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Local Jewish communities have security plans in place

Posted on 01 May 2019 by admin

Bill Humphrey

 

By Nicole Hawkins

Over the past couple of years, the Jewish communities of Dallas and Fort Worth have strengthened security and prepared for attacks similar to the ones that left 12 dead and many injured on Oct. 27 in Pittsburgh, Pennsylvania, and in Poway, California, on April 27.

The Jewish Federation of Greater Dallas and the Federation of Fort Worth and Tarrant County are working to strengthen security and heighten preparedness in the Metroplex.

Executive director of the Jewish Federation of Fort Worth, Bob Goldberg, said before the shooting at the Tree of Life Congregation synagogue in Pittsburgh, the Federation received a FEMA Homeland Security grant.

Goldberg said the grant was distributed to all Tarrant County Jewish congregations and organizations with a building in order to invest in “target-hardening equipment” such as video cameras, door access control and panic buttons.

The grant recipients met with security professionals who conducted risk assessments and made recommendations for what needed to be done to increase security, Goldberg said.

“I think the general consensus is that it hurts and we’re exhausted with these type of hateful acts,” Goldberg said of the shooting at Chabad of Poway, which left one dead and three injured. “But we have one choice and that is to go on, while at the same time doing everything we can to make sure that we’re protecting our institutions and our people.”

The Federation is preparing to hold a security summit with local community leaders, police, FBI and Homeland Security in order to “create a culture of security awareness,” Goldberg said.

The Federation of Greater Dallas recently appointed former deputy chief of the Dallas Police Department, Bill Humphrey, as its second director of the Federation’s Community Security Initiative.

According to the Federation’s website, the initiative was formed to ensure the Dallas Jewish community is prepared to handle security issues in a proactive manner; Humphrey is tasked with “convening, preparing and equipping Jewish organizations with the information and education needed to be safe and secure.”

“Jewish Federation of Greater Dallas Community Security Initiative has created an infrastructure to provide security site vulnerability assessments, offer direction for guard services, monitoring services and technology and has a strong working relationship with city, state and federal law enforcement partners,” Humphrey told the TJP in an email.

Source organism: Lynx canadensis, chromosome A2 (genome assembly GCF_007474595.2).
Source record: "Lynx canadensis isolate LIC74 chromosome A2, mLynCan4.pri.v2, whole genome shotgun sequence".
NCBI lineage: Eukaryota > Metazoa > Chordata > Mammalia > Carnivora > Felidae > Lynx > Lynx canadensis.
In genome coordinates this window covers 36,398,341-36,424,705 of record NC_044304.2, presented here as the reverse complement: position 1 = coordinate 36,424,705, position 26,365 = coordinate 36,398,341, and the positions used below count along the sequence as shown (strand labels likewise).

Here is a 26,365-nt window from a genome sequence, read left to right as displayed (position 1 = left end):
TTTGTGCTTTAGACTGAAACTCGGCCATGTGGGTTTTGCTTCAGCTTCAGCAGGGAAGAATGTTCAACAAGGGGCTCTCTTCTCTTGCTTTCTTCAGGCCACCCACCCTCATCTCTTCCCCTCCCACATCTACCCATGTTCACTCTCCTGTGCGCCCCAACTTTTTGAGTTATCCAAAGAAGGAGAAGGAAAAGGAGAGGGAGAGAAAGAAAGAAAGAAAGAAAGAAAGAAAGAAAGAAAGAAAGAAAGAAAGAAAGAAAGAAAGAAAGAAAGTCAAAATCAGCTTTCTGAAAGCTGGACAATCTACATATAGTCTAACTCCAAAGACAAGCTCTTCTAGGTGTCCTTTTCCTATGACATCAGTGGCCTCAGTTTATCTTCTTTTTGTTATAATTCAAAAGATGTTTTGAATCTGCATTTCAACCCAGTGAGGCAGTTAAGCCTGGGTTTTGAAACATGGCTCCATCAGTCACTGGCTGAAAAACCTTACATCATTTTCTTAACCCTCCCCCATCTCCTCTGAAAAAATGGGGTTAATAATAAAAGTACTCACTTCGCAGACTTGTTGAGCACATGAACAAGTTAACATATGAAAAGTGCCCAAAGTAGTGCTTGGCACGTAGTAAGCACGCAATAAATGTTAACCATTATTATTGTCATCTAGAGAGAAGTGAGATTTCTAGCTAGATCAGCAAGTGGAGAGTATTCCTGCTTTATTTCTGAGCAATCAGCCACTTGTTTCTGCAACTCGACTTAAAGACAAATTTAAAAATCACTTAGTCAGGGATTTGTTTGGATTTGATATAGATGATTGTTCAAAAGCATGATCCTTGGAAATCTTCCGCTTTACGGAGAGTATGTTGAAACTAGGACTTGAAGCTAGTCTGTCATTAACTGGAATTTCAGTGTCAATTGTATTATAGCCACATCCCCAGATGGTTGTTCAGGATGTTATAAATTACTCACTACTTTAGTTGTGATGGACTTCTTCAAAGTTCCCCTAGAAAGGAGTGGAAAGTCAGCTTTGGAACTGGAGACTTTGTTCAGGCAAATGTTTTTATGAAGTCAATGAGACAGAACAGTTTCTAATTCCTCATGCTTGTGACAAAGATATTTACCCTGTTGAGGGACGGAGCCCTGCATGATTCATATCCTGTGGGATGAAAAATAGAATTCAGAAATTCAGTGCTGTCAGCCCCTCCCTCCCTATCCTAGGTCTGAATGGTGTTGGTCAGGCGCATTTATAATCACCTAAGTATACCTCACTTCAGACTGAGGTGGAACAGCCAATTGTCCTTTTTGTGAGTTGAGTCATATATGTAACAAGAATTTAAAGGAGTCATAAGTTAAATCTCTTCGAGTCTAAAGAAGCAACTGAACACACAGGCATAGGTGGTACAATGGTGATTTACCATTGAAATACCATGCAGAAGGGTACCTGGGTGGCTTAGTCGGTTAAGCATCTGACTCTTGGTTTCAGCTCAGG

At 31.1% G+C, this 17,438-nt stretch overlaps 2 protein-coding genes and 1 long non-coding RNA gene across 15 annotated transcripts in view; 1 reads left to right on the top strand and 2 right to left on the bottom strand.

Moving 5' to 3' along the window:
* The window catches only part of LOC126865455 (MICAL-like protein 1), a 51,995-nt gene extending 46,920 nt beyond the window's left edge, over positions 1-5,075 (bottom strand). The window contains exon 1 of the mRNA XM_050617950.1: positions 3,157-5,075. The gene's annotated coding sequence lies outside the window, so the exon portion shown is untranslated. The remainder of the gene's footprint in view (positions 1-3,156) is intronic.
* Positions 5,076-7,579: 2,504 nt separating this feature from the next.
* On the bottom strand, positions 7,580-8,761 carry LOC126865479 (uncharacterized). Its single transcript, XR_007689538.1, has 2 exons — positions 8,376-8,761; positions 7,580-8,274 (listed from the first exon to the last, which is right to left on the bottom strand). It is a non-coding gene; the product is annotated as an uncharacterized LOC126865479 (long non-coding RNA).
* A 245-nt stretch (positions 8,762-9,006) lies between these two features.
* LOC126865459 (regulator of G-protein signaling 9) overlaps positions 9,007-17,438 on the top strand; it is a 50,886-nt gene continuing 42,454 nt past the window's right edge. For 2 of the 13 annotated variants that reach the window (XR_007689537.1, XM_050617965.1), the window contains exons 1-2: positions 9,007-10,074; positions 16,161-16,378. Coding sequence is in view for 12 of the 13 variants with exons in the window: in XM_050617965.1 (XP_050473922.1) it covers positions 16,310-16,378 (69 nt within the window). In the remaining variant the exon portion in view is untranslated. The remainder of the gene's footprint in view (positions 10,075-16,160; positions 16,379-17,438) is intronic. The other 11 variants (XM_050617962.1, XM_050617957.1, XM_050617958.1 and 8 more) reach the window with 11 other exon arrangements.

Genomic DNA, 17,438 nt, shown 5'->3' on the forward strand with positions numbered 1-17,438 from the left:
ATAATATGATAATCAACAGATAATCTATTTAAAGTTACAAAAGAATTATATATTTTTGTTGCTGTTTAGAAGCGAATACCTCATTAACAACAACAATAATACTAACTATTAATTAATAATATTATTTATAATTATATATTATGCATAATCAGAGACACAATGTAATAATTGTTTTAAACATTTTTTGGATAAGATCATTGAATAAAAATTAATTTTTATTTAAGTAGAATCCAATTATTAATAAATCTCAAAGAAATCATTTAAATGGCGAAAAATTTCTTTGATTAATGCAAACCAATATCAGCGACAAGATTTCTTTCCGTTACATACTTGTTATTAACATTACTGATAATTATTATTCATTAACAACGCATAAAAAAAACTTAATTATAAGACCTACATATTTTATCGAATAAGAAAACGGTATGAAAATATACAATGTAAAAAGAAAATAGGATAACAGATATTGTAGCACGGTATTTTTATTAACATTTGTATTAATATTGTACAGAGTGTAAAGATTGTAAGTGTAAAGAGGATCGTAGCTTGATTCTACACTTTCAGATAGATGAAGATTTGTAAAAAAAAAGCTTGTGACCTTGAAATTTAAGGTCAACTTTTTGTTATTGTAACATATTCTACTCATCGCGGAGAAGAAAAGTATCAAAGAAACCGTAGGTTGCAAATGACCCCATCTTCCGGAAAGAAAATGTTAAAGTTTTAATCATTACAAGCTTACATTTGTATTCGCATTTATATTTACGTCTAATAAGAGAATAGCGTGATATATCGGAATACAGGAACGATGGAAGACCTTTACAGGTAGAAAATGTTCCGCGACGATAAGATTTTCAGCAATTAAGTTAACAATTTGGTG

Humphrey said that although no one could completely ensure an attack like this won’t happen in their community, “planning, education, training and communications are the beginning key components to creating a safe environment.”

Humphrey said safety is everyone’s responsibility, so if something doesn’t feel right to you, move, tell someone and put yourself in a safe place.

“Situational Awareness is paramount,” Humphrey said. “Know your surroundings, know what looks out of place, trust your instincts.”

Rabbi Mendel Dubrawsky of Chabad of Dallas said a synagogue “should be a peaceful, a wonderful, calm place — to have this fear, it’s just appalling.”

Dubrawsky said Chabad of Dallas has an evacuation plan and lockdown procedures in place, works with the Community Security Initiative at the Federation and is consistently assessing what the synagogue’s weak spots are in order to heighten security.

Dubrawsky said if the evil act of one person at Chabad of Poway could cause so much negativity and commotion, then imagine the positive effect the Jewish community can have by performing good deeds, reaching out to and loving one another.

“You can’t chase darkness away with sticks and stones,” Dubrawsky said. “You can only do so by bringing light into the world, and that’s our job. We are to be a ‘light unto nations’ and brighten up God’s world. We will persevere.”

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